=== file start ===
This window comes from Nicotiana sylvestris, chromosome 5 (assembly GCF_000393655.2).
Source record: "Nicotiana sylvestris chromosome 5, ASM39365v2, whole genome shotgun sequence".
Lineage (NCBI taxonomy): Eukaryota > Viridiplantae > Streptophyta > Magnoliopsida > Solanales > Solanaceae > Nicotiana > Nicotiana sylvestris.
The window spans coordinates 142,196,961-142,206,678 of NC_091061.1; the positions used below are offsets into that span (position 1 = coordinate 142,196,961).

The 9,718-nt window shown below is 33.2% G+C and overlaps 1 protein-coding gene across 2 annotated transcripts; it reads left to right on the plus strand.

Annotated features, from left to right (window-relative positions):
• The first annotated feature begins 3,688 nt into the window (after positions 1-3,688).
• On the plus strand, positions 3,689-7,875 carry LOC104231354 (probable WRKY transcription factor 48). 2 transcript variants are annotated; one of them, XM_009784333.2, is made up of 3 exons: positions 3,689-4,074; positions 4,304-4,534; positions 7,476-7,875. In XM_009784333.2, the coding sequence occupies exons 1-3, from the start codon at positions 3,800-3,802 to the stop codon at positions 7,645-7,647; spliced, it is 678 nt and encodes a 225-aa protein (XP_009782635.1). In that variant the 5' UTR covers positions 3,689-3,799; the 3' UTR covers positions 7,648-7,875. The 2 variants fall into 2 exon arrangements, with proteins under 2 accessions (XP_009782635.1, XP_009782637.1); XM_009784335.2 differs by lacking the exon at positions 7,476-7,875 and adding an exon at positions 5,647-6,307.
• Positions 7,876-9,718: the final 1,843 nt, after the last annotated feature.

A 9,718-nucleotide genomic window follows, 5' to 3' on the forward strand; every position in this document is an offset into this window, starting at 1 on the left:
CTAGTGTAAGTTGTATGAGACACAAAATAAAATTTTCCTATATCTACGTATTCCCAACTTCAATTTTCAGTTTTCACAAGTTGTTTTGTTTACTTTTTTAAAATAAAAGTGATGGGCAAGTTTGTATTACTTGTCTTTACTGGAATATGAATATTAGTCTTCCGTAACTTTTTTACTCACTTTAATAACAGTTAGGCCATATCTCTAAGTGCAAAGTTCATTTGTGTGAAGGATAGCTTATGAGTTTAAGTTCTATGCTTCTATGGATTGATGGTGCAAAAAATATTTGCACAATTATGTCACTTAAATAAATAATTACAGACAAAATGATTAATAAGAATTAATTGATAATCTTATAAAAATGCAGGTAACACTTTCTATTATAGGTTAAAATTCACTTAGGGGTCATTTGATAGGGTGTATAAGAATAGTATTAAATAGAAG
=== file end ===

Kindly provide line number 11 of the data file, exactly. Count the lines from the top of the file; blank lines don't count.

CTAGTGTAAGTTGTATGAGACACAAAATAAAATTTTCCTATATCTACGTATTCCCAACTTCAATTTTCAGTTTTCACAAGTTGTTTTGTTTACTTTTTTAAAATAAAAGTGATGGGCAAGTTTGTATTACTTGTCTTTACTGGAATATGAATATTAGTCTTCCGTAACTTTTTTACTCACTTTAATAACAGTTAGGCCATATCTCTAAGTGCAAAGTTCATTTGTGTGAAGGATAGCTTATGAGTTTAAGTTCTATGCTTCTATGGATTGATGGTGCAAAAAATATTTGCACAATTATGTCACTTAAATAAATAATTACAGACAAAATGATTAATAAGAATTAATTGATAATCTTATAAAAATGCAGGTAACACTTTCTATTATAGGTTAAAATTCACTTAGGGGTCATTTGATAGGGTGTATAAGAATAGTATTAAATAGAAG